11/09/2007 02:34:00 PM  
Blogger David Cauchi said...

Shock tactics are incidental to the avant-garde project. They were more important in the early days than now, but were still incidental – a means to an end, but not the end itself.

When your basic premise is wrong, everything else falls apart. This is why we very much alive intertemporal avant-garde artists don't pay Paglia much mind.

11/09/2007 07:10:00 PM  
Blogger David Cauchi said...

Nor is the avant-garde about ensuring 'there's great art out there that is ahead of the general public's comprehension'. That too was just a side-effect.

As Malevich put it, 'Suprematist forms are nothing but signs of the recognised force of action of the utilitarian perfection of the approaching concrete world.'

The avant-garde was and is the vanguard of the future. It is a millenarian project.

11/09/2007 07:16:00 PM  
Blogger zipthwung said...

everything repeats - we live in cyclical times. This is because everything is recorded now, but also because the record gets rewritten contantly. Before it was spoken and people just forget.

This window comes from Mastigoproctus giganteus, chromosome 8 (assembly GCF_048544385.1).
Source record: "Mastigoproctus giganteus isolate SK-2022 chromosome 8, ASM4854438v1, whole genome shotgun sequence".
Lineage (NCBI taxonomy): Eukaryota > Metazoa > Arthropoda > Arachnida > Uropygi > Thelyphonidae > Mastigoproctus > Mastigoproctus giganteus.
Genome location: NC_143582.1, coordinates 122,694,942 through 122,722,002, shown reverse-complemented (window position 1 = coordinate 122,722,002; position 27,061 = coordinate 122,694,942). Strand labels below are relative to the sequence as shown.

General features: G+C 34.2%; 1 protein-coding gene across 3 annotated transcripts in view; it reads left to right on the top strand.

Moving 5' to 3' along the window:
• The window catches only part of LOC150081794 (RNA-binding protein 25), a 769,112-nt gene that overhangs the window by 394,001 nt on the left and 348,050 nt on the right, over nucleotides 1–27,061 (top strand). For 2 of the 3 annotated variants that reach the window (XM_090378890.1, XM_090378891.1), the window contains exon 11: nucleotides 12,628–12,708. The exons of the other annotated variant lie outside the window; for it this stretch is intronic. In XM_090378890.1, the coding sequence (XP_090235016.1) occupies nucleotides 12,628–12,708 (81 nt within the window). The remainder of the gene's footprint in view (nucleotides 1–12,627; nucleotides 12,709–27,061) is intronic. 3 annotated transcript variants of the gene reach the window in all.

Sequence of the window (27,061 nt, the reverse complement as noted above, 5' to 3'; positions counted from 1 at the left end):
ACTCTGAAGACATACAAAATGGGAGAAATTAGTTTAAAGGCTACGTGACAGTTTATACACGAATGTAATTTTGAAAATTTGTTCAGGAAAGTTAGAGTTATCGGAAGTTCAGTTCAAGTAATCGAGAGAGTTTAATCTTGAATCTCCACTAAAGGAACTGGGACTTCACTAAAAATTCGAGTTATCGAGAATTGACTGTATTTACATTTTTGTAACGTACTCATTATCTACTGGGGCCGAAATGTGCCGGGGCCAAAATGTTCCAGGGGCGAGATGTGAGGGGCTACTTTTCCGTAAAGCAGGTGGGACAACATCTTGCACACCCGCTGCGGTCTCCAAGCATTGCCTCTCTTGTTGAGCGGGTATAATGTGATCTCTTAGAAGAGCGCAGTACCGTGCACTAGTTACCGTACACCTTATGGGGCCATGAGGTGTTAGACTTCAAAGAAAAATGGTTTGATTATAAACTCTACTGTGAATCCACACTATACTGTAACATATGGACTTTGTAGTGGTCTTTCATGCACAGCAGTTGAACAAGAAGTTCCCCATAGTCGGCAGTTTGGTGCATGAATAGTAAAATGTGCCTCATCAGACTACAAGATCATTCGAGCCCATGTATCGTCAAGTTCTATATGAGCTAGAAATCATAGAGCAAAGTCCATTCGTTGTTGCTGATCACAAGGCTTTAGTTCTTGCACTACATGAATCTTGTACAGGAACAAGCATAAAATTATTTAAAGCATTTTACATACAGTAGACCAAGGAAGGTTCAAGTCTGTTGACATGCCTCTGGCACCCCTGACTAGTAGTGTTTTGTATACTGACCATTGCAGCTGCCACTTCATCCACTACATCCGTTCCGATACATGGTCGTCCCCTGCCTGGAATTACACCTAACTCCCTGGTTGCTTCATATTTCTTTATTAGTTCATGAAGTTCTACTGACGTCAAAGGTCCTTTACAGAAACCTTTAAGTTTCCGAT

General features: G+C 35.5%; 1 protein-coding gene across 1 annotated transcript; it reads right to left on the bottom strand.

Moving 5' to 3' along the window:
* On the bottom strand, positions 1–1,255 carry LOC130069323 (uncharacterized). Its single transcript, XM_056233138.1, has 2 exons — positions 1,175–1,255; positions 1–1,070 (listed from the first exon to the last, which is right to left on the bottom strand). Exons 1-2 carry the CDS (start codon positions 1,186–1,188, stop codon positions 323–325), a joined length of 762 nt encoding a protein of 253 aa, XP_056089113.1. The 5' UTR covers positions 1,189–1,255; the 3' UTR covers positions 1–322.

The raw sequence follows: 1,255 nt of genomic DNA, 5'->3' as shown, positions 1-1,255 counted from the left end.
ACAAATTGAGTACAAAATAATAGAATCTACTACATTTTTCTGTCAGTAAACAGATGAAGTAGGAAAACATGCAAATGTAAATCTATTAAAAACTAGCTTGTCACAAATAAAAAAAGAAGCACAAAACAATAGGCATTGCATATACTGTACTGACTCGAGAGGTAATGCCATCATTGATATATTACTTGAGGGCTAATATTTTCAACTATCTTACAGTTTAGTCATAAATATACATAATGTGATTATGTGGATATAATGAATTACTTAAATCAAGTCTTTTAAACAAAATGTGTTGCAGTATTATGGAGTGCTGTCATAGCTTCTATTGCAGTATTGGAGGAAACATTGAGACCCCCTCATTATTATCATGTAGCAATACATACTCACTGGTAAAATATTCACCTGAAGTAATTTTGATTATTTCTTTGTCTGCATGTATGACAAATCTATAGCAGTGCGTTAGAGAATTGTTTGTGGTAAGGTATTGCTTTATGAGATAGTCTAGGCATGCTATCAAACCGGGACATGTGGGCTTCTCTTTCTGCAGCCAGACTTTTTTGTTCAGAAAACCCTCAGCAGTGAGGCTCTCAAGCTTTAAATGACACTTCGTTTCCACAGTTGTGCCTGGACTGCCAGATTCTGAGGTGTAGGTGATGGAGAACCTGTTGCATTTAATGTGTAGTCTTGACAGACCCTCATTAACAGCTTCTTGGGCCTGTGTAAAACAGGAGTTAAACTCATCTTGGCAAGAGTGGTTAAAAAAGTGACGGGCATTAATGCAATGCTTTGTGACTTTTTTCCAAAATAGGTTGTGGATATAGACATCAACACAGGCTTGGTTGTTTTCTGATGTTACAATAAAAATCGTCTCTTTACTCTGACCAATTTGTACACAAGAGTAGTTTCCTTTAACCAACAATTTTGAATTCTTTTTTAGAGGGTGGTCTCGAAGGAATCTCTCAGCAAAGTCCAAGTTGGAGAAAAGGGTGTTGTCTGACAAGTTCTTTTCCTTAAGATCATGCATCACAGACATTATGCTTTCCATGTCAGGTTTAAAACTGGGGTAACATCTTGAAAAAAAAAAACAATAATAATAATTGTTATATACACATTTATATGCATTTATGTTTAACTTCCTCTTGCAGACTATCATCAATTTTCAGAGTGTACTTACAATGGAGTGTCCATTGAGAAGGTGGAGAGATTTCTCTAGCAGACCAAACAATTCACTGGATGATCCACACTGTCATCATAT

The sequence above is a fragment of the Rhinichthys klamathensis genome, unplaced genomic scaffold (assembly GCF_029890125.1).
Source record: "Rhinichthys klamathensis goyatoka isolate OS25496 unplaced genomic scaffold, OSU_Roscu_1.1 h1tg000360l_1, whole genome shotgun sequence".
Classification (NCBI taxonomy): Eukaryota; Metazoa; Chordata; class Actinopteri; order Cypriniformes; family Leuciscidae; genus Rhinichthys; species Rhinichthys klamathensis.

A painting used to be a record of a specific moment and a specific place. But now the avant guard is everywhere all at one. Do I sound like someone? Of course I do, my voice is legion and I want your soul.

Wanting your soul is the will to power and you will be assimilated.

the crack in the floor of the tate is nothing more than a parlour trick. Think of David Copperfield moving the statue of liberty - was that art? Yes and No, signs point to maybe.

If not, neither is a crack in the floor of the Tate.

Being of no vital stream in any current conversation about art, and not adding to anything in historical annals (Chreis Burdens Gallery with the turnstyle jack on the walls comes to mind.)

Or maybe its a converstion about the de-fanged beaurocratized nature of institutional art.

Think how discombobulated Burden got when confronted with the threat of a real gun on campus. Should life meet art? Sometimes.

Have you shot Andy Warhol today?

Disagree all you want, I'll make more.

Double your prices!

11/11/2007 12:01:00 PM  
Blogger Lou said...